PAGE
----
* The men whom the fans helped Ripken keep out of those eight undeserving All-Star starting slots of his: Alan Trammell (1987), Omar Vizquel (1993), John Valentin (1995-96), Jeff Cirillo (1997), Robin Ventura (1998), Tony Fernandez (1999), and Alex Rodriguez (2001).
* The men whom the fans helped keep Hernandez out of those seven deserving All-Star starts: Steve Garvey (1979, 1980, 1984, 1985), Pete Rose (1981), Al Oliver (1983), and Jack Clark (1987).
Today, Ryan Zimmerman (Nationals) gets the National League’s start at first base despite Paul Goldschmidt (Diamondbacks) leading the league’s first basemen in WAR this season and for the last four.
At this writing, the National League’s leading WARriors among position players are, in descending order, Goldschmidt, Justin Turner (Dodgers), Joey Votto (Reds), Anthony Rendon (Nationals), Nolan Arenado (Rockies), Harper, Corey Seager (Dodgers), Marcell Ozuna (Marlins), Jedd Gyorko (Cardinals), and Travis Shaw (Brewers).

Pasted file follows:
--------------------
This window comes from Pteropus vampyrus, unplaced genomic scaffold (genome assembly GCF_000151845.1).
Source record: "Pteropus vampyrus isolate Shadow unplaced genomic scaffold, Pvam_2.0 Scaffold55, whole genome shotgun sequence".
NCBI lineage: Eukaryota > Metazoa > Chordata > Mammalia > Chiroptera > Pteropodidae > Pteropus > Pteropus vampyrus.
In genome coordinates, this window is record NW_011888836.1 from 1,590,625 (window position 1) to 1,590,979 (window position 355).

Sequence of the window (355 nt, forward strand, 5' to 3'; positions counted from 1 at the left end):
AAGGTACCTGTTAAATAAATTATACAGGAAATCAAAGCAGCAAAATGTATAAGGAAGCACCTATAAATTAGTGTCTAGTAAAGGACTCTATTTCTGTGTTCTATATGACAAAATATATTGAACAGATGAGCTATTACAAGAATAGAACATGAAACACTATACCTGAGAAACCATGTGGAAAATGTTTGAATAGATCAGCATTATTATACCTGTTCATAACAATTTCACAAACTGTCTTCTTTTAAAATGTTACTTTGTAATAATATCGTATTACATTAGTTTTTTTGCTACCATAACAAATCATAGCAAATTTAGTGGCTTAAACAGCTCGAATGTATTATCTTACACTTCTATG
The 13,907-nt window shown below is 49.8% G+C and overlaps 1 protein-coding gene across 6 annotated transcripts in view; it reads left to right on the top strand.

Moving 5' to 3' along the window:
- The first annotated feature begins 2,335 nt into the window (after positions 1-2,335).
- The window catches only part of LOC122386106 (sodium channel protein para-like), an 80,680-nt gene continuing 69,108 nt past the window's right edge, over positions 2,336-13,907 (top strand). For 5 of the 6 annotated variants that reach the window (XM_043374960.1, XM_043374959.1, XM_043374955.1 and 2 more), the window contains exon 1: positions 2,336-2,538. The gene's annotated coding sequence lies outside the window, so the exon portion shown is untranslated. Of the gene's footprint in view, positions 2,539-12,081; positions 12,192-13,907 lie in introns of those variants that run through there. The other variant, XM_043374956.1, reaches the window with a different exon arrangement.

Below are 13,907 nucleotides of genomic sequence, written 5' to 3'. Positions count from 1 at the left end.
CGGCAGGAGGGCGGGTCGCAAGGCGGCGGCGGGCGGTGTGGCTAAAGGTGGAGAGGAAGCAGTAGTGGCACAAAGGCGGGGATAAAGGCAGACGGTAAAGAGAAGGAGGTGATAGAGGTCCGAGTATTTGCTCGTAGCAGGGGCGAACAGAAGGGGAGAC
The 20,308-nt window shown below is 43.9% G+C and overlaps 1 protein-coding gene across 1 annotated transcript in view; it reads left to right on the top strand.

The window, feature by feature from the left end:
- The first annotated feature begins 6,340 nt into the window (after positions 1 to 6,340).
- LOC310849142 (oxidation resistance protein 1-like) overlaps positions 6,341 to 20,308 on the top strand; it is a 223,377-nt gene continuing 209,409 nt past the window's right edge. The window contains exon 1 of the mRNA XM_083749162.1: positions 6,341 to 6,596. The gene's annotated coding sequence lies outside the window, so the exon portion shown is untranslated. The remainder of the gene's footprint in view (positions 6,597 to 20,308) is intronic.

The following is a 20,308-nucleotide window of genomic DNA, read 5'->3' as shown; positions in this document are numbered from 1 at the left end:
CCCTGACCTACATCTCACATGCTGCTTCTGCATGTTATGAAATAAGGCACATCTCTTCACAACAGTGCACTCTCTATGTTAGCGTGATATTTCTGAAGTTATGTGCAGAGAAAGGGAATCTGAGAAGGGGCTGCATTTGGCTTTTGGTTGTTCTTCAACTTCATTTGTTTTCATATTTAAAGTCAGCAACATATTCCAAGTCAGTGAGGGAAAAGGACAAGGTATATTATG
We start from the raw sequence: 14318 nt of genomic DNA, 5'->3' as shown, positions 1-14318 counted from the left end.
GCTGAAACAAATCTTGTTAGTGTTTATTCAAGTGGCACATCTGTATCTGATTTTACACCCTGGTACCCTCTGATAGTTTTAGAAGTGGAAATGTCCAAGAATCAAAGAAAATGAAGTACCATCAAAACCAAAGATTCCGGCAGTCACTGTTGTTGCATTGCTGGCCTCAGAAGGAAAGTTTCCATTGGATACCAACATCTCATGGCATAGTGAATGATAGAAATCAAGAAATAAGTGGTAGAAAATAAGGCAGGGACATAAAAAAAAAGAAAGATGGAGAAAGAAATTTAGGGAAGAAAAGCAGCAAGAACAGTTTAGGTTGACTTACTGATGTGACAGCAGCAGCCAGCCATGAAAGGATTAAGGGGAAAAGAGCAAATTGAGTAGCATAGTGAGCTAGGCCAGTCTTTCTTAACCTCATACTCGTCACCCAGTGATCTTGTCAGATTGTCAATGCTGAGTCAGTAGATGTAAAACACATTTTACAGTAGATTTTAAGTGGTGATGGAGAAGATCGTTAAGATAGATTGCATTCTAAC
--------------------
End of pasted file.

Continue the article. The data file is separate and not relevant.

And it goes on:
The American League’s leading such WARriors: Judge, Carlos Correa (Astros), Jose Altuve (Astros), Mookie Betts (Red Sox), George Springer (Astros), Andrelton Simmons (Angels), Jose Ramirez (Indians), Trout, Justin Upton (Tigers), and Logan Morrison (Rays). (It’s kind of easy to feel for Morrison here: he’s a top ten AL WARrior and an outfielder by trade but crowded out by Judge, Betts, Springer, the disabled Trout, and Upton.)
Obviously, the fans still don’t look too deeply into the players’ full games. How else would Zack Cozart (Reds) get the start over Seager? They also don’t pay attention to the disabled list, either, else Trout—who probably would have been the American League’s WAR leader today had he not been injured—wouldn’t have been voted a starter over Betts.
From the look of it, though, the voters this year got most of the starters right. As for the rest of the All-Star rosters, Simmons is a huge snub; he remains the league’s finest defensive shortstop and if Trout is disabled the Angels should have been able to send him to the Game. And Gyorko and Shaw simply got crowded out because of a crowd of above-average National League third basemen.
Whether any of this year’s All-Stars go forth to become the next Cal Ripken or Keith Hernandez in terms of All-Star deservedness or non-deservedness is, of course, open to speculation. But at least this year there isn’t an All-Star starter who’s strictly a legacy pick, either.